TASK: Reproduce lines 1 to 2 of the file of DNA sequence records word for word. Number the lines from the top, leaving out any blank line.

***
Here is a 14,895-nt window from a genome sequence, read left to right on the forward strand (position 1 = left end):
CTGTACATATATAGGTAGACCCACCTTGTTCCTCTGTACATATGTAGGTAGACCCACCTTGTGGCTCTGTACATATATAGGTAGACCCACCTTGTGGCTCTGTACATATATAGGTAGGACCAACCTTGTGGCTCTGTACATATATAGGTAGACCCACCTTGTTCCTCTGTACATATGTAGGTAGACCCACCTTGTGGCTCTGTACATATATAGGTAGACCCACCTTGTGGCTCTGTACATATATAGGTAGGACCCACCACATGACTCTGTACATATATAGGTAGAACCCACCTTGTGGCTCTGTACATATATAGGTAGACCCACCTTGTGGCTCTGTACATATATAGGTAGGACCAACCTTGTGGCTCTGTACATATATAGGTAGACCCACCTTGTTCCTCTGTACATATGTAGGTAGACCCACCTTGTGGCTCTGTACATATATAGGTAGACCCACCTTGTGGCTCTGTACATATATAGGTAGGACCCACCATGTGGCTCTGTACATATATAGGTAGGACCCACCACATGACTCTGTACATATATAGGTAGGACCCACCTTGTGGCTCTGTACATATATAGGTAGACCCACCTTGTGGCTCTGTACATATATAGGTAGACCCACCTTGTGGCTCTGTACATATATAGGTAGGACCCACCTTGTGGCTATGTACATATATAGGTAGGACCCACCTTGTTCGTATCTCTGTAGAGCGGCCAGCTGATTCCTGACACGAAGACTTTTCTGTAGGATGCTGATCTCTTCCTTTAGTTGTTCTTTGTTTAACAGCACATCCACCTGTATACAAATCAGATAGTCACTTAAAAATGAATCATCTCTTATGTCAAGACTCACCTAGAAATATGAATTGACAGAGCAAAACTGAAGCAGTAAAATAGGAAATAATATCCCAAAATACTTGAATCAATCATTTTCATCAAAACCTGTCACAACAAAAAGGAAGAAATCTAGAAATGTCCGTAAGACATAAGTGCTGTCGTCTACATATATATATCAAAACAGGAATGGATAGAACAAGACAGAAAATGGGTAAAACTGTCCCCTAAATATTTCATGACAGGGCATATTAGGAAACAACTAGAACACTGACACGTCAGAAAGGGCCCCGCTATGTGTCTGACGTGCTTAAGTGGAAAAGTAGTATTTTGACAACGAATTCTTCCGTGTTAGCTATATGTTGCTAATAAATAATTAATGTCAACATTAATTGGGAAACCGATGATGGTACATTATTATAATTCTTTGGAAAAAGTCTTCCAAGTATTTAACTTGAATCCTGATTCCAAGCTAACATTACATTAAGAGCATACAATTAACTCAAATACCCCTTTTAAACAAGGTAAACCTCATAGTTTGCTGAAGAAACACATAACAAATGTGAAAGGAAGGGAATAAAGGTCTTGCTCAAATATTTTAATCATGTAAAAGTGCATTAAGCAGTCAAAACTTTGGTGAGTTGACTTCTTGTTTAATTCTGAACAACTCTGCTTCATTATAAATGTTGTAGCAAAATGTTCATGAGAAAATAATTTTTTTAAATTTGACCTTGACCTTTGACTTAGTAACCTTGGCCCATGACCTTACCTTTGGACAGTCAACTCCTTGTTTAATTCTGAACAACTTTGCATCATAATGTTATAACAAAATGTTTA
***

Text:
Here is a 14,895-nt window from a genome sequence, read left to right on the forward strand (position 1 = left end):
CTGTACATATATAGGTAGACCCACCTTGTTCCTCTGTACATATGTAGGTAGACCCACCTTGTGGCTCTGTACATATATAGGTAGACCCACCTTGTGGCTCTGTACATATATAGGTAGGACCAACCTTGTGGCTCTGTACATATATAGGTAGACCCACCTTGTTCCTCTGTACATATGTAGGTAGACCCACCTTGTGGCTCTGTACATATATAGGTAGACCCACCTTGTGGCTCTGTACATATATAGGTAGGACCCACCACATGACTCTGTACATATATAGGTAGAACCCACCTTGTGGCTCTGTACATATATAGGTAGACCCACCTTGTGGCTCTGTACATATATAGGTAGGACCAACCTTGTGGCTCTGTACATATATAGGTAGACCCACCTTGTTCCTCTGTACATATGTAGGTAGACCCACCTTGTGGCTCTGTACATATATAGGTAGACCCACCTTGTGGCTCTGTACATATATAGGTAGGACCCACCATGTGGCTCTGTACATATATAGGTAGGACCCACCACATGACTCTGTACATATATAGGTAGGACCCACCTTGTGGCTCTGTACATATATAGGTAGACCCACCTTGTGGCTCTGTACATATATAGGTAGACCCACCTTGTGGCTCTGTACATATATAGGTAGGACCCACCTTGTGGCTATGTACATATATAGGTAGGACCCACCTTGTTCGTATCTCTGTAGAGCGGCCAGCTGATTCCTGACACGAAGACTTTTCTGTAGGATGCTGATCTCTTCCTTTAGTTGTTCTTTGTTTAACAGCACATCCACCTGTATACAAATCAGATAGTCACTTAAAAATGAATCATCTCTTATGTCAAGACTCACCTAGAAATATGAATTGACAGAGCAAAACTGAAGCAGTAAAATAGGAAATAATATCCCAAAATACTTGAATCAATCATTTTCATCAAAACCTGTCACAACAAAAAGGAAGAAATCTAGAAATGTCCGTAAGACATAAGTGCTGTCGTCTACATATATATATCAAAACAGGAATGGATAGAACAAGACAGAAAATGGGTAAAACTGTCCCCTAAATATTTCATGACAGGGCATATTAGGAAACAACTAGAACACTGACACGTCAGAAAGGGCCCCGCTATGTGTCTGACGTGCTTAAGTGGAAAAGTAGTATTTTGACAACGAATTCTTCCGTGTTAGCTATATGTTGCTAATAAATAATTAATGTCAACATTAATTGGGAAACCGATGATGGTACATTATTATAATTCTTTGGAAAAAGTCTTCCAAGTATTTAACTTGAATCCTGATTCCAAGCTAACATTACATTAAGAGCATACAATTAACTCAAATACCCCTTTTAAACAAGGTAAACCTCATAGTTTGCTGAAGAAACACATAACAAATGTGAAAGGAAGGGAATAAAGGTCTTGCTCAAATATTTTAATCATGTAAAAGTGCATTAAGCAGTCAAAACTTTGGTGAGTTGACTTCTTGTTTAATTCTGAACAACTCTGCTTCATTATAAATGTTGTAGCAAAATGTTCATGAGAAAATAATTTTTTTAAATTTGACCTTGACCTTTGACTTAGTAACCTTGGCCCATGACCTTACCTTTGGACAGTCAACTCCTTGTTTAATTCTGAACAACTTTGCATCATAATGTTATAACAAAATGTTTA